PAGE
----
At this stage in your career, what kind of goals are you still working toward as a player?
The most important thing for me in music is to learn to get out of the way – to get out of your own way, so you let the music happen and try not to do what most intellectual musicians do – they say ‘No, no – I have a plan’. For me, I go onstage with intuition, but not a plan. I might say ‘hey – I feel funky tonight’ and it’ll be a funky kind of thing, or I’ll say ‘Tonight I feel more heavy’ and I’m gonna rock it tonight and it goes that way. When I play solo, or even with other people, you have the repertoire – the songs, but you don’t think – ‘on the 44th bar, I’m gonna play this lick….’ but I know a lot of people who do. From the last rehearsal to the end of the tour, it’s the same show.
It seems a lot of players these days are taking a ‘fast-track’ approach to playing well by imitating someone who they feel is a ‘good’ player. Do you feel this is a new thing or has it always been like this?
We had a time where everything was going so fast, people wanted to learn how to play before even choosing the instrument they would like to play! Now, it’s worse than ever. When I was growing up, I would have the Jaco week and then the Stanley week and everybody should go through that, because it enhances your vocabulary, but you have to shake it off. That’s why schools can be dangerous – you go to school, they brainwash you and they say ‘this is the right way to do it!’ But why is it right?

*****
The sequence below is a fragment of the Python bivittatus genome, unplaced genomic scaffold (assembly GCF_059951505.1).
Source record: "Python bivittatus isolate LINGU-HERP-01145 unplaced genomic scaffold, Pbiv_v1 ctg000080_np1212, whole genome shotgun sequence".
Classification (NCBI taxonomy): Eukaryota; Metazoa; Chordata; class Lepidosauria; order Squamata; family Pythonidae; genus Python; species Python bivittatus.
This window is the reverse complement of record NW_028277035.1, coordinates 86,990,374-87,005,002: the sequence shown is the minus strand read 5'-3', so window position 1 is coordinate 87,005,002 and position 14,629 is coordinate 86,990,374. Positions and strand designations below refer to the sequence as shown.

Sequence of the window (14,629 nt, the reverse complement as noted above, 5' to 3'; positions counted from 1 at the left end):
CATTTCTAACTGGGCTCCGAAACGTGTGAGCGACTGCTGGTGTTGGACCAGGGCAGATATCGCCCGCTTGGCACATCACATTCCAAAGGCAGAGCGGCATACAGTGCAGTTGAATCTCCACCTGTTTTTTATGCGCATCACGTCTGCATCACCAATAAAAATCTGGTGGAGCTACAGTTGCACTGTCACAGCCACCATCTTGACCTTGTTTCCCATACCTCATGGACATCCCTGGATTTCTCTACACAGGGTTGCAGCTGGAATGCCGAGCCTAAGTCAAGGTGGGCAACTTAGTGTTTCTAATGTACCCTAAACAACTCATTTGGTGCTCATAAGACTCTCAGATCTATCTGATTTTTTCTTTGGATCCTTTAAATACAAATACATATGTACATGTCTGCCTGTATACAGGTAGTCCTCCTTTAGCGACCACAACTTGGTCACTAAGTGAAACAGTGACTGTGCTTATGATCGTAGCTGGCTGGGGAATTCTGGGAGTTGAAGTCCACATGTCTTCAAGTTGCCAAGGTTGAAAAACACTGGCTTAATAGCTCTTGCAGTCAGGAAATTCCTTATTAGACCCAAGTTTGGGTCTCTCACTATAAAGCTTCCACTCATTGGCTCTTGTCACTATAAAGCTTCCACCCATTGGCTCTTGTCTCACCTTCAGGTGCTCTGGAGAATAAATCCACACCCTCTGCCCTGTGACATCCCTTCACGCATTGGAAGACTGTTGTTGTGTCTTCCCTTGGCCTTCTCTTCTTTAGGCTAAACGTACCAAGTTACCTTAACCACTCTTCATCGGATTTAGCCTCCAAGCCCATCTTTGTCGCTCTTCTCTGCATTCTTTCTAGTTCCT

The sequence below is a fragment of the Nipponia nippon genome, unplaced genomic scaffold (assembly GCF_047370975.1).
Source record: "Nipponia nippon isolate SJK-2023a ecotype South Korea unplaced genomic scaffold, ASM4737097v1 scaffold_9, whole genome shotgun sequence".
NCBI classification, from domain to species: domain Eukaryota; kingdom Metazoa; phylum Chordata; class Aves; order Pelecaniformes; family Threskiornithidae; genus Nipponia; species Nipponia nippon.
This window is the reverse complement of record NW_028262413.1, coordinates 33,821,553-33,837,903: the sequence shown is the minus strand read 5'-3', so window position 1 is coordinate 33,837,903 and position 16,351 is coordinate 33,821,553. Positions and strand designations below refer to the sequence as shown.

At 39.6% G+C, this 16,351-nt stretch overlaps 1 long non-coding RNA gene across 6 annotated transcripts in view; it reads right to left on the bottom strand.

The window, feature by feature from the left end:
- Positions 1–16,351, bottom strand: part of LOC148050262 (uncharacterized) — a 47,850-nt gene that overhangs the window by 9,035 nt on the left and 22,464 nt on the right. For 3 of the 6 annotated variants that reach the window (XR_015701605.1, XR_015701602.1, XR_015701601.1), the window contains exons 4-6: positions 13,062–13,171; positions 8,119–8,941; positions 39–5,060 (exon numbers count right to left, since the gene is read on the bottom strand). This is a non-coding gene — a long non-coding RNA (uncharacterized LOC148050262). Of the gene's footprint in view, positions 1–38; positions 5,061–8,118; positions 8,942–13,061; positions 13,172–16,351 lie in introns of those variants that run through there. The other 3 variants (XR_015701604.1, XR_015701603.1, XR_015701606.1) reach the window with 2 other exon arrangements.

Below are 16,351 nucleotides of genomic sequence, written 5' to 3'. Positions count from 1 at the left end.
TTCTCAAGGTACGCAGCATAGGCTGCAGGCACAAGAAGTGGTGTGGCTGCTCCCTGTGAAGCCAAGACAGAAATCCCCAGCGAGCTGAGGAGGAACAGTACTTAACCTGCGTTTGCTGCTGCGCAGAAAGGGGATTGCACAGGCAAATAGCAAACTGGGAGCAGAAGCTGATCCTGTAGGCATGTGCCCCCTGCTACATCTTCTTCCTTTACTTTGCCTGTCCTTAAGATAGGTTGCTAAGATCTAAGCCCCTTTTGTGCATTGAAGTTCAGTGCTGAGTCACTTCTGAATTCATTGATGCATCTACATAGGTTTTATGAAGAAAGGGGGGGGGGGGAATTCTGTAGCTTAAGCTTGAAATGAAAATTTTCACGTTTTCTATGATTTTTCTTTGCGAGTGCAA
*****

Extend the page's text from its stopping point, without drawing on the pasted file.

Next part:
Stanley Clarke’s licks are a part of the standard bass vocabulary now – did you ever have problems? You can’t get up onstage with Stanley Clarke and play him a Stanley lick in one of your solos!
By the time I really played with Stanley, I had enough of my own thing going on. And he’s been writing and playing for so long – he can’t remember every lick. Sometimes we’ll be jamming around the barbecue and I’ll throw one of his old licks at him and he’s like – ‘man, what was that?’ As a player, I can be anybody and I can be myself. I can do a whole gig and if you want the Marcus thing, I can give you that, if you want the Abe Laboriel thing, I can give you that, Stanley, Jaco, whatever. But if you want my thing, I can give you that, even if you want it with a little pinch of something else added in.
To get to that point, I really had to identify my own thing and know how to put it in and take it out. For a while, I thought I was doing my own thing, but the balance was heavier on the other people. When I went to record for other people, they would push me to do something else, which was my own thing and they helped me bring it out.
After a session, I would go home and write something that has nothing to do with the music I had just recorded. After a while I realised that wherever I went in the world, people want me to play that kind of stuff, but on my own music I didn’t do it – why not? I started to explore it and try to figure out what it is that other people liked so much about it and I developed my own thing.